My View on the Last Half of the Year

My View on the Last Half of the Year

We are halfway through the year, and what a ride it has been. Today I will share my thoughts on what the next six months could look like, and endeavor to keep it short and simple, as we have a holiday weekend. There will be more than a few charts. What does the end of QE2 mean? What can we expect from Europe? Is a commodity bubble getting ready to burst? Is it really a bubble? There is a lot to cover.

I recorded a PBS show a month or so ago, and it is airing this weekend on a number of stations around the country, so look for details at the end of the letter. Now let’s jump in.

We Should Be OK, Except…

The economy should be in Muddle Through range (around 2% growth), absent any shocks. For instance, today we had the June ISM number, which was stronger than most analysts expected, at 55.3. There was a lot of whispering that it could dip below 50. Some of the internal components were a little soft, though. New Orders were barely above 50. And Backlogs fell below 50. Exports fell to the lowest level in two years (more on that below). Of the 18 industries surveyed, only 12 reported growth.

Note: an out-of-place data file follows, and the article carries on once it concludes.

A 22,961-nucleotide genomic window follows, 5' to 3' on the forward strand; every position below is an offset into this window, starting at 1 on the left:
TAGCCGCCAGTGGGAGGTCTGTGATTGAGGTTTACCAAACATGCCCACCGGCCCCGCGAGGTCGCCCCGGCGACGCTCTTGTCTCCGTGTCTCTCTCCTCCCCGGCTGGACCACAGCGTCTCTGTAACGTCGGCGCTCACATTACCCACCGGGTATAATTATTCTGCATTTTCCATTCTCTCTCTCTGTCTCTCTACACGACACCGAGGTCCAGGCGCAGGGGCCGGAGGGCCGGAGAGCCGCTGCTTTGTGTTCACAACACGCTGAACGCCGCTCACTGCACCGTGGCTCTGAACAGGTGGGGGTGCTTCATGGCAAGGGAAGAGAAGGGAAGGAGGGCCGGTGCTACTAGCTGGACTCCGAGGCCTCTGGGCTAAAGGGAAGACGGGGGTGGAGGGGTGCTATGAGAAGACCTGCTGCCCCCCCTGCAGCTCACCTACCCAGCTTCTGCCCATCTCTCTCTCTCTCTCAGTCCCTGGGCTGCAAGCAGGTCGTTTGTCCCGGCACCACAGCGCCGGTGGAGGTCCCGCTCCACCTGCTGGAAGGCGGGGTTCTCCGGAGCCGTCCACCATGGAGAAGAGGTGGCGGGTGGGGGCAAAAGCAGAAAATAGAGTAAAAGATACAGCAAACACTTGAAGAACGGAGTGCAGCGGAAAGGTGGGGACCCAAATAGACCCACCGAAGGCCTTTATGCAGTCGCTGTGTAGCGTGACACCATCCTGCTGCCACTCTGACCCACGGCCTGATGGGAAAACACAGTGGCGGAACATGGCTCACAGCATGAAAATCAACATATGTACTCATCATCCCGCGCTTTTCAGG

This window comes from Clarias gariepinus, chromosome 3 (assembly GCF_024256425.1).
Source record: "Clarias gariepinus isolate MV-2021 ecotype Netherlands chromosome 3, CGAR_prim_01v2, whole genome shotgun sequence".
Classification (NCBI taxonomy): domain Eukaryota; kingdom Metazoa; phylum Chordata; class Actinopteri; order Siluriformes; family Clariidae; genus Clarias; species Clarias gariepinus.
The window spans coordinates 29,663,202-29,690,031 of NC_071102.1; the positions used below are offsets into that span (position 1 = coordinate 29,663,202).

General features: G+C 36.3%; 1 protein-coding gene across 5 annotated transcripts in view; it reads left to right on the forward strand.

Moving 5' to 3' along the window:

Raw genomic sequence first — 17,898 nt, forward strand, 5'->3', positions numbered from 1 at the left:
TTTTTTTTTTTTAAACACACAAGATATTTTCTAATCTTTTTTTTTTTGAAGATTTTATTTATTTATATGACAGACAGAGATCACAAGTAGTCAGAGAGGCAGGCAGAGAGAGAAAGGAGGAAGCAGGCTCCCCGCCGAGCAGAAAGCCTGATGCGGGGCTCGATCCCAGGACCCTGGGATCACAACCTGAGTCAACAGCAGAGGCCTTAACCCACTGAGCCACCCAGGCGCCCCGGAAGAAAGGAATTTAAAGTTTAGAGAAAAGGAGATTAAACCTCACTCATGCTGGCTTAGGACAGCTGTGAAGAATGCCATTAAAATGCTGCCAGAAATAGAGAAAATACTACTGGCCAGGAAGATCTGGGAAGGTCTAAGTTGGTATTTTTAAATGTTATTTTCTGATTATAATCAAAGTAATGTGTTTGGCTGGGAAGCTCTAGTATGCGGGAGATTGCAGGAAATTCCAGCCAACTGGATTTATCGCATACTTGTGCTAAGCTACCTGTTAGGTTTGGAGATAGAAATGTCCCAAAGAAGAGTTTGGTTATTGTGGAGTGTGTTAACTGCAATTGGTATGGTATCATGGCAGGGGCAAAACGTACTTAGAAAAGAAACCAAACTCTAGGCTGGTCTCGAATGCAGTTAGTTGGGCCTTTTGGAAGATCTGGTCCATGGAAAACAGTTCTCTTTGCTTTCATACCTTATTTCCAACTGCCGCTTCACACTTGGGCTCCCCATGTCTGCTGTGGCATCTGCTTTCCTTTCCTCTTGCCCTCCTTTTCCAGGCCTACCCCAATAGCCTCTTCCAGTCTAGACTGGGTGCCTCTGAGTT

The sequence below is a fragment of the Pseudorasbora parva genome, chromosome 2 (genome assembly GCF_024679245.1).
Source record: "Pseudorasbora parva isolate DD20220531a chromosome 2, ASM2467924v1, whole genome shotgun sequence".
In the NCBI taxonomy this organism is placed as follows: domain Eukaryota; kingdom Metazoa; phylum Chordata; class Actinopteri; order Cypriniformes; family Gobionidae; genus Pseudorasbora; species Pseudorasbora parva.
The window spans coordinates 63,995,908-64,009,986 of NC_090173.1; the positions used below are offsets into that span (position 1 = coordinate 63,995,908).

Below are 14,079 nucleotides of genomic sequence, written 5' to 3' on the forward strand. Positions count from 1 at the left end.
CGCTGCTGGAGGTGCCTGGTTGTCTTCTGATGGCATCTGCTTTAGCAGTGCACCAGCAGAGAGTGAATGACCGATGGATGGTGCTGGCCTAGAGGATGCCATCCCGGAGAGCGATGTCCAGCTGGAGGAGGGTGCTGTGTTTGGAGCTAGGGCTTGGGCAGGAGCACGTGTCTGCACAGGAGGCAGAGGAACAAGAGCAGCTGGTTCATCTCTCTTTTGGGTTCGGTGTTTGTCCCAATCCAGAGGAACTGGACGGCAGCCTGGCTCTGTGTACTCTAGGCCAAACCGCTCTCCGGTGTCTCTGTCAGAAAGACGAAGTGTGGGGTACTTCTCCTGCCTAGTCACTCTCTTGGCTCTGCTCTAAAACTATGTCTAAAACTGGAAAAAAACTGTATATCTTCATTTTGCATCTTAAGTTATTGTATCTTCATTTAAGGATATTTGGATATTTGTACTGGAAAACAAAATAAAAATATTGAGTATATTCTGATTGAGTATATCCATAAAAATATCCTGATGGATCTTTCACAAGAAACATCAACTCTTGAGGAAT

But Muddle Through is not going to allow us to really cut into the unemployment problem. We need at least 3% and most economists think we need to see 3.5% to result in some real strong jobs numbers for several months in a row. That just doesn’t seem to be in the cards. Richard Yamarone at Bloomberg is calling for a recession by the end of the year, and he sent me a rather vivid PowerPoint of his latest thoughts. Let me share a few of those slides with you.

The following chart shows what I mean by Muddle Through not being enough to really cut into unemployment. As GDP seems to be slowing rather than picking up, the correlation between employment and growth is not encouraging. And if you look at the NFIB (National Federation of Independent Businesses) data, small businesses are not really back in the hiring game, and that is where the action needs to happen. We will see a new survey next week, but I doubt we will see a major jump in expectations.